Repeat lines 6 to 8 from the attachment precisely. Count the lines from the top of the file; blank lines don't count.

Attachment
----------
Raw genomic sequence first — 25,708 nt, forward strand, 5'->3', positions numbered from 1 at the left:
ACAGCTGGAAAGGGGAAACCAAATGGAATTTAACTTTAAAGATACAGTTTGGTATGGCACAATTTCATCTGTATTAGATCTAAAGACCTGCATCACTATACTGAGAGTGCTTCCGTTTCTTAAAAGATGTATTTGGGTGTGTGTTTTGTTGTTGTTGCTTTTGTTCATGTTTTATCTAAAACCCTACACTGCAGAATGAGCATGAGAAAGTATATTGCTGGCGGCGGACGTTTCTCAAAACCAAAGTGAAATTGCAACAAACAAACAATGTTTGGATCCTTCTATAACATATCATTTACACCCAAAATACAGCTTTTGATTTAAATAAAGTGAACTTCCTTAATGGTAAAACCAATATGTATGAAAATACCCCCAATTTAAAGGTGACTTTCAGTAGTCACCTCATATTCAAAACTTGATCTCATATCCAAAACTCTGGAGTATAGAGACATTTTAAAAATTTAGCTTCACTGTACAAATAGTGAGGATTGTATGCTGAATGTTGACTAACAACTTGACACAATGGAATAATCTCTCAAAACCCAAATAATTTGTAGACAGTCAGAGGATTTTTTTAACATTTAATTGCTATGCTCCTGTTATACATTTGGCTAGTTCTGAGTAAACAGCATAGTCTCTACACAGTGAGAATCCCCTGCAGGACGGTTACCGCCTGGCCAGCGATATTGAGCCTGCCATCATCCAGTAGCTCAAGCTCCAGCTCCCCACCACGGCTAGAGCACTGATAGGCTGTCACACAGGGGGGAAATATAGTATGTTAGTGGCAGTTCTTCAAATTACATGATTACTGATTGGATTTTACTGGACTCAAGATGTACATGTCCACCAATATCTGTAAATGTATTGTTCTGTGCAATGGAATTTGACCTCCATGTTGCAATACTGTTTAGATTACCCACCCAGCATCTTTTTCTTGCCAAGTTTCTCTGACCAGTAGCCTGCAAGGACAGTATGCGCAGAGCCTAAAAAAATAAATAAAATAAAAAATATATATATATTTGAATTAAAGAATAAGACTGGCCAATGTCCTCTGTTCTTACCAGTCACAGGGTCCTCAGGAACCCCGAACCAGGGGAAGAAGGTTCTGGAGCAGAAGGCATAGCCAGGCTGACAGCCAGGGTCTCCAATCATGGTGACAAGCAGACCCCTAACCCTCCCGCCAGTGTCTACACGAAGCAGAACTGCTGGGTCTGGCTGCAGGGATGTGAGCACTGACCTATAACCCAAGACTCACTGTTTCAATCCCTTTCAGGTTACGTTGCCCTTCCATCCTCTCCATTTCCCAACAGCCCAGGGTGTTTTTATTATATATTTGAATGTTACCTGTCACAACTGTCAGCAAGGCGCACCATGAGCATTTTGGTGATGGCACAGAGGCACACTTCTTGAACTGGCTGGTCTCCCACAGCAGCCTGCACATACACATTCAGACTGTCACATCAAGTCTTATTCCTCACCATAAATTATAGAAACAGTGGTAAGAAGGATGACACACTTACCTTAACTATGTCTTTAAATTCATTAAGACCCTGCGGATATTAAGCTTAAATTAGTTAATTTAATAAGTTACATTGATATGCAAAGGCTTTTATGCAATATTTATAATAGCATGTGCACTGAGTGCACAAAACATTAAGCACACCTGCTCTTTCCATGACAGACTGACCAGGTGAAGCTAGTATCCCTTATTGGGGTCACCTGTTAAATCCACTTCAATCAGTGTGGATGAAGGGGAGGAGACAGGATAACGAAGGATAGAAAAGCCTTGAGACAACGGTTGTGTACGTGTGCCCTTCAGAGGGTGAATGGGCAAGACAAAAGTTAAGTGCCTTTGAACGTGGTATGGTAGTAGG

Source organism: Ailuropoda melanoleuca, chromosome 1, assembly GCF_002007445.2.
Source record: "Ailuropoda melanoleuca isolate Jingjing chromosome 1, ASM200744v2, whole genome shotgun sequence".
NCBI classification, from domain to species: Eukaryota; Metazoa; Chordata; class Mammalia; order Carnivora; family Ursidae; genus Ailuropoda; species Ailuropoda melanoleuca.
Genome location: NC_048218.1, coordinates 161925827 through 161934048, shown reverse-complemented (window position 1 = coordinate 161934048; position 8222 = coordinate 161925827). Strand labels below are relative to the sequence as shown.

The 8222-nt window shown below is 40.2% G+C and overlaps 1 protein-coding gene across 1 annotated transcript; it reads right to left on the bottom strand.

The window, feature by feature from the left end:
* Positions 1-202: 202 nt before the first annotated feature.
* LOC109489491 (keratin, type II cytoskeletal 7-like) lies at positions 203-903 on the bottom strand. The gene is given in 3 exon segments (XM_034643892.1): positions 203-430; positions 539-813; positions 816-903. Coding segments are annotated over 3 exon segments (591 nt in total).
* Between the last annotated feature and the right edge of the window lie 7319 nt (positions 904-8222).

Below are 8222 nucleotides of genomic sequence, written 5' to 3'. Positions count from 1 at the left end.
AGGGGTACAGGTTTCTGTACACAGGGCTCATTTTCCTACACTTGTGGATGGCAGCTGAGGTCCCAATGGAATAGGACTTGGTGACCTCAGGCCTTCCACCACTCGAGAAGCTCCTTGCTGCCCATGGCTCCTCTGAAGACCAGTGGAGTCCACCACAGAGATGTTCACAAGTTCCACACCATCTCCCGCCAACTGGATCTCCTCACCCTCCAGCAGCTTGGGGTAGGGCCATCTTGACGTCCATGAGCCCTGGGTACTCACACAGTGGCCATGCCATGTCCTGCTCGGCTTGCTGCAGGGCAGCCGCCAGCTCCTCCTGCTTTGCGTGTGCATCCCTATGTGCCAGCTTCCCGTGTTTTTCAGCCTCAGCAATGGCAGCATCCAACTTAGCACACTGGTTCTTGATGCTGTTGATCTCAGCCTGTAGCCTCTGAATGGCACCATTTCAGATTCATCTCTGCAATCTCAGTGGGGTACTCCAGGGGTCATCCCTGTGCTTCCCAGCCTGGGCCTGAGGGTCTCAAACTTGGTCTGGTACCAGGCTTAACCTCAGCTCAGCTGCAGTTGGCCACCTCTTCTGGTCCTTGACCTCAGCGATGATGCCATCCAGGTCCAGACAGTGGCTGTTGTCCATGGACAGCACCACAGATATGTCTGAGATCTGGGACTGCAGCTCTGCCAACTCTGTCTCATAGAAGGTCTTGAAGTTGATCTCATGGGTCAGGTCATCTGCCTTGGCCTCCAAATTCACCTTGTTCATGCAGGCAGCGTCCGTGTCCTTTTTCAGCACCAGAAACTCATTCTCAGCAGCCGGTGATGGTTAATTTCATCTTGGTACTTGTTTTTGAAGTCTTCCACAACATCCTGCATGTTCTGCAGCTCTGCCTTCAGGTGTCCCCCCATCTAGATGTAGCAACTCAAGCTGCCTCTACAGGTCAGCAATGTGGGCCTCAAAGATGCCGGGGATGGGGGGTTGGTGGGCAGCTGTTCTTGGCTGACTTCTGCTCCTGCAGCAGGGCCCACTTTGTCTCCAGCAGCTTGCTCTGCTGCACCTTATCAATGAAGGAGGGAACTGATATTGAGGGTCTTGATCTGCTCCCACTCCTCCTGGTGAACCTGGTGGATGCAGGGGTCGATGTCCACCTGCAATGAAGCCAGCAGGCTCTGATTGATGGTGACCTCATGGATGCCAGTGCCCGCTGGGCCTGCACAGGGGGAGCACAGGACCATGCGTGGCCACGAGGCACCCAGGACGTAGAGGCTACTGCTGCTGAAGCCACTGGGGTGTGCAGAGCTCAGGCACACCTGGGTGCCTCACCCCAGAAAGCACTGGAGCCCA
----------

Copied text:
Genome location: NC_048218.1, coordinates 161925827 through 161934048, shown reverse-complemented (window position 1 = coordinate 161934048; position 8222 = coordinate 161925827). Strand labels below are relative to the sequence as shown.

The 8222-nt window shown below is 40.2% G+C and overlaps 1 protein-coding gene across 1 annotated transcript; it reads right to left on the bottom strand.

The window, feature by feature from the left end: